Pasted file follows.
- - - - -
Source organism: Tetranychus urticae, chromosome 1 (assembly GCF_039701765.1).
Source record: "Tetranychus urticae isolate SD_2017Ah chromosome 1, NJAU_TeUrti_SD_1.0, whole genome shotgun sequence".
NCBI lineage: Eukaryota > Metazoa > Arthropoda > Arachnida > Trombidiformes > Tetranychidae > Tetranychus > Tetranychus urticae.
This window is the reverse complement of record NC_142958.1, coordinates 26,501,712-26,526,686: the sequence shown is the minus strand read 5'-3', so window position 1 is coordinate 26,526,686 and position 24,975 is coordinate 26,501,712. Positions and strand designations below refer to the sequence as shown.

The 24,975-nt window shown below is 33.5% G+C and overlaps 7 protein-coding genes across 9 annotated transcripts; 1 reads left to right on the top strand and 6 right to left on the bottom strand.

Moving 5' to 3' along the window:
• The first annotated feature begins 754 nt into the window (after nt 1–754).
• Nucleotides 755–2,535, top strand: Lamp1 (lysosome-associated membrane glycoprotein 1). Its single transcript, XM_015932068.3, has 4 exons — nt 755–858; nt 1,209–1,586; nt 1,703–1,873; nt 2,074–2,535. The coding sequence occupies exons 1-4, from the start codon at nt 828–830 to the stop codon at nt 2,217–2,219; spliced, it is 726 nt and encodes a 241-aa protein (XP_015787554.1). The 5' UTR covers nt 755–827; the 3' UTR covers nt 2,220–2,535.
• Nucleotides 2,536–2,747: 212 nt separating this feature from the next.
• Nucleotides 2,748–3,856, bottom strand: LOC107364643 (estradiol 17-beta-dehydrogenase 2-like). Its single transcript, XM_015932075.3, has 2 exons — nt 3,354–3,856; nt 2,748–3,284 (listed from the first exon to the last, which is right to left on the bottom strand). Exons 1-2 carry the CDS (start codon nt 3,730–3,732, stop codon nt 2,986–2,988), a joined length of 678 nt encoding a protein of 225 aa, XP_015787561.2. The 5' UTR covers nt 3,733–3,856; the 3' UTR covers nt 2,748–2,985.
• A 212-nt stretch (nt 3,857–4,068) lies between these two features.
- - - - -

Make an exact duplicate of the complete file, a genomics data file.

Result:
Source organism: Tetranychus urticae, chromosome 1 (assembly GCF_039701765.1).
Source record: "Tetranychus urticae isolate SD_2017Ah chromosome 1, NJAU_TeUrti_SD_1.0, whole genome shotgun sequence".
NCBI lineage: Eukaryota > Metazoa > Arthropoda > Arachnida > Trombidiformes > Tetranychidae > Tetranychus > Tetranychus urticae.
This window is the reverse complement of record NC_142958.1, coordinates 26,501,712-26,526,686: the sequence shown is the minus strand read 5'-3', so window position 1 is coordinate 26,526,686 and position 24,975 is coordinate 26,501,712. Positions and strand designations below refer to the sequence as shown.

The 24,975-nt window shown below is 33.5% G+C and overlaps 7 protein-coding genes across 9 annotated transcripts; 1 reads left to right on the top strand and 6 right to left on the bottom strand.

Moving 5' to 3' along the window:
• The first annotated feature begins 754 nt into the window (after nt 1–754).
• Nucleotides 755–2,535, top strand: Lamp1 (lysosome-associated membrane glycoprotein 1). Its single transcript, XM_015932068.3, has 4 exons — nt 755–858; nt 1,209–1,586; nt 1,703–1,873; nt 2,074–2,535. The coding sequence occupies exons 1-4, from the start codon at nt 828–830 to the stop codon at nt 2,217–2,219; spliced, it is 726 nt and encodes a 241-aa protein (XP_015787554.1). The 5' UTR covers nt 755–827; the 3' UTR covers nt 2,220–2,535.
• Nucleotides 2,536–2,747: 212 nt separating this feature from the next.
• Nucleotides 2,748–3,856, bottom strand: LOC107364643 (estradiol 17-beta-dehydrogenase 2-like). Its single transcript, XM_015932075.3, has 2 exons — nt 3,354–3,856; nt 2,748–3,284 (listed from the first exon to the last, which is right to left on the bottom strand). Exons 1-2 carry the CDS (start codon nt 3,730–3,732, stop codon nt 2,986–2,988), a joined length of 678 nt encoding a protein of 225 aa, XP_015787561.2. The 5' UTR covers nt 3,733–3,856; the 3' UTR covers nt 2,748–2,985.
• A 212-nt stretch (nt 3,857–4,068) lies between these two features.